3. Intersperse mindfulness practice throughout the day: Meditation has a powerful effect on adolescents, in ways that are both very practical (helping them focus better and improve executive function, meaning they're more able to manage attention, time and goals) and more abstract (helping them calm the continual inner chatter and feel more connected to themselves, their bodies, and those around them). Throughout the day, beginning with morning meeting and then often at transitions between classes, we invite students to do a brief moment of mindfulness. From as little as 30 seconds to as much as 5 minutes, these brief interludes regularly re-center and focus students. Without them, transitions can be tricky at this age - shifting from one class to another, from one teacher's style and atmosphere to another, from running around in PE to a more seated mode in a class, etc, all can lead to anxiety and thus less focus and more behavioral challenges. Mindfulness is a simple ritual that creates comfort and helps students feel centered and present, ready for a new experience.
4. Create spaces for belonging, vulnerability, and honest conversation: We devote a large amount of time to our advisory program, called Forum. Middle schoolers are changing almost faster than we can imagine, are becoming intensely social, and want to understand their evolving identity and their social environment more than anything else. If you create space for these interests, students will engage and feel that school is more relevant and worthy of their attention. They'll bring more of their real self and their real questions into school and so are more committed to it. They'll form deeper bonds with their advisors and will trust them and work hard for them, on the strength of that relationship. At the heart of our school, each student is in a Forum (advisory group) of 8-10 same-age peers, mixed gender, with one adult advisor (a teacher or administrator) with them for all three years of middle school. We make time every day for advisors to check in with their advisees, and they spend Wednesday morning each week going deep, learning new tools for social and emotional intelligence, resolving conflicts, processing issues that are emerging for a student or in the group. This is our safest "circle" in the school, the home base for students to develop safety, belonging and trust in the broader school community.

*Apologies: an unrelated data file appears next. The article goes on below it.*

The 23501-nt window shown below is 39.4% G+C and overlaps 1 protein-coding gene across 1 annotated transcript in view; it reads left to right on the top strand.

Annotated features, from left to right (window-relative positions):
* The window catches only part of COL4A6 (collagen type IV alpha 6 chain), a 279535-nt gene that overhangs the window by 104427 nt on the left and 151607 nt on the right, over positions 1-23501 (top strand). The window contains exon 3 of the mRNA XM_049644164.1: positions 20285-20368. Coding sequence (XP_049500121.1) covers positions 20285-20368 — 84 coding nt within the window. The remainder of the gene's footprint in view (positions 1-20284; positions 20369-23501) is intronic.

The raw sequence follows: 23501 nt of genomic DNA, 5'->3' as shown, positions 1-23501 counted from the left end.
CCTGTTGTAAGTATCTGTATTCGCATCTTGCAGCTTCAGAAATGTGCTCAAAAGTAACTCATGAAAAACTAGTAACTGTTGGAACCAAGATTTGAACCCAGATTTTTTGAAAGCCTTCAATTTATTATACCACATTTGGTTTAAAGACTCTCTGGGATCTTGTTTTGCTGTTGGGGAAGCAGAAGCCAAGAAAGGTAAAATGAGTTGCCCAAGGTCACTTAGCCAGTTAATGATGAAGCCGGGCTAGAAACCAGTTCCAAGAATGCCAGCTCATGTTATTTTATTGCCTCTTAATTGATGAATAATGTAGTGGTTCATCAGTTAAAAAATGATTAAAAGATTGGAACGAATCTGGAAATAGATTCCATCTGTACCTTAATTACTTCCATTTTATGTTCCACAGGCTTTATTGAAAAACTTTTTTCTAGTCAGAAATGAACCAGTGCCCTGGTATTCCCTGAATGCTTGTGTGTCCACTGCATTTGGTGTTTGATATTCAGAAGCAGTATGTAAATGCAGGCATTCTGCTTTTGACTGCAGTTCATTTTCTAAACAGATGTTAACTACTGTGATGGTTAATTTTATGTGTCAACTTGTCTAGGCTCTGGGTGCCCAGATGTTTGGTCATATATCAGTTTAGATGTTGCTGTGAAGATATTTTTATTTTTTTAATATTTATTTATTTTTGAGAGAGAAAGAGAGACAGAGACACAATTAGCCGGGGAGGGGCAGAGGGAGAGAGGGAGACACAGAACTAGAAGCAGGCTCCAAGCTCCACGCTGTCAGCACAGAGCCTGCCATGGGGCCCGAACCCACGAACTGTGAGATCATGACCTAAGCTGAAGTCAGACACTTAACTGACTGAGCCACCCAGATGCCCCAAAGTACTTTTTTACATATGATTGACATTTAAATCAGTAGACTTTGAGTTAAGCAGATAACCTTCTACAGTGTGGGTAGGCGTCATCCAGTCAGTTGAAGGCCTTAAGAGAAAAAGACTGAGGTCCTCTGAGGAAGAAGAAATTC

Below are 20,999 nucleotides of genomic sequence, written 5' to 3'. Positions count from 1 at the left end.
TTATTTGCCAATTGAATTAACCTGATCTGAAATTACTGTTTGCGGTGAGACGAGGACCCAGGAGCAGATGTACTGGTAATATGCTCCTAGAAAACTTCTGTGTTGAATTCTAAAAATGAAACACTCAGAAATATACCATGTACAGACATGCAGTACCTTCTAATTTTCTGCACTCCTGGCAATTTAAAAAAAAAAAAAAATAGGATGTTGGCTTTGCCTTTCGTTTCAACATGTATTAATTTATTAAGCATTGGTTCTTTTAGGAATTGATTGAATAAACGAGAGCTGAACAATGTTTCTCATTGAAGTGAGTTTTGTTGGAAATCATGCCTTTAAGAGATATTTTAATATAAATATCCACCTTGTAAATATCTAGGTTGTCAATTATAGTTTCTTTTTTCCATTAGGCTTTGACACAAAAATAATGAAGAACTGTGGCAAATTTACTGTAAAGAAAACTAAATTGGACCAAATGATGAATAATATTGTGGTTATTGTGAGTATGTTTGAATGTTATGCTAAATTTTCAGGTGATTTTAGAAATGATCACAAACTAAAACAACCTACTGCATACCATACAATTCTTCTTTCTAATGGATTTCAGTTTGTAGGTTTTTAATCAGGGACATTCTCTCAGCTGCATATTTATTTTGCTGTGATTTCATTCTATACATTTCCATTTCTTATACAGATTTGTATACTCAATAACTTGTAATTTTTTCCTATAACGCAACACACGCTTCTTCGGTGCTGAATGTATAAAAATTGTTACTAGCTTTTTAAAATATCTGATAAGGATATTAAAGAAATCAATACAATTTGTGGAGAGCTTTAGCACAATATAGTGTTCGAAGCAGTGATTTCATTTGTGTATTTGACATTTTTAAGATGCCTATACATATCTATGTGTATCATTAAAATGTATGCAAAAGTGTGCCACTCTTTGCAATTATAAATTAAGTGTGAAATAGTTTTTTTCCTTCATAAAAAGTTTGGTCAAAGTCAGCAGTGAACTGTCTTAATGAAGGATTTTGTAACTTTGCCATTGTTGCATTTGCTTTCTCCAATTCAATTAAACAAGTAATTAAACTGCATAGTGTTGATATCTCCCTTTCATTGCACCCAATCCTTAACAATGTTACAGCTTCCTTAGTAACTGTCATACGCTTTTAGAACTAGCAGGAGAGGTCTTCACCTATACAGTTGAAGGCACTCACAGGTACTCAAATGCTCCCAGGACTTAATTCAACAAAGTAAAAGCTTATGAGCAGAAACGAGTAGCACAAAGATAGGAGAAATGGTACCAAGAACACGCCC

5. Do the same for the adults: I believe this is the single most important practice in our school: all the staff regularly connect in our own "Forum" or advisory group. We do it because we want to practice what we preach (and middle schoolers are truly expert in sniffing out inauthenticity in adults). We do it because our ability to model these skills is the primary way to teach them. And most of all, we do it because we need it. Without these intentional spaces for honest, vulnerable conversation, adults are just as likely as students to lack this essential human experience. We dedicate a half-day every 4-6 weeks for the staff - faculty and administrators together - to gather and practice the same advisory curriculum our students use. We reveal what's happening in our personal and professional lives, where our fears and hopes are; we support each other, first and foremost by practicing active listening; and we practice tools to manage emotions, conflict, and the psychological dynamics on our team. Everything else our team does follows from here.
6. Learn in Bursts & Projects. We aspire to model our classes on how learning and meaningful work happen in "real life" - which is to say, academic disciplines are mixed together, emotions are involved, and we work in bursts. Science, humanities, English, and history / social studies are blended into cross-disciplinary projects focused around a real-world situation or problem. Rather than year-long sequences, we focus the learning in "bursts" of 6 weeks, which keep learning fresh and topics regularly changing. These six-week bursts follow the emotional pattern of learning, in which students get intrigued by a new puzzle or challenge, dive in with gusto, hit walls and find themselves struggling, seek help and new knowledge, and ultimately conclude with new insights or abilities that can be demonstrated to others. Our six-week terms conclude with public demonstrations, and then we go into either a vacation or an Intersession (a week of special focus or travel) to refresh before the next burst of learning begins.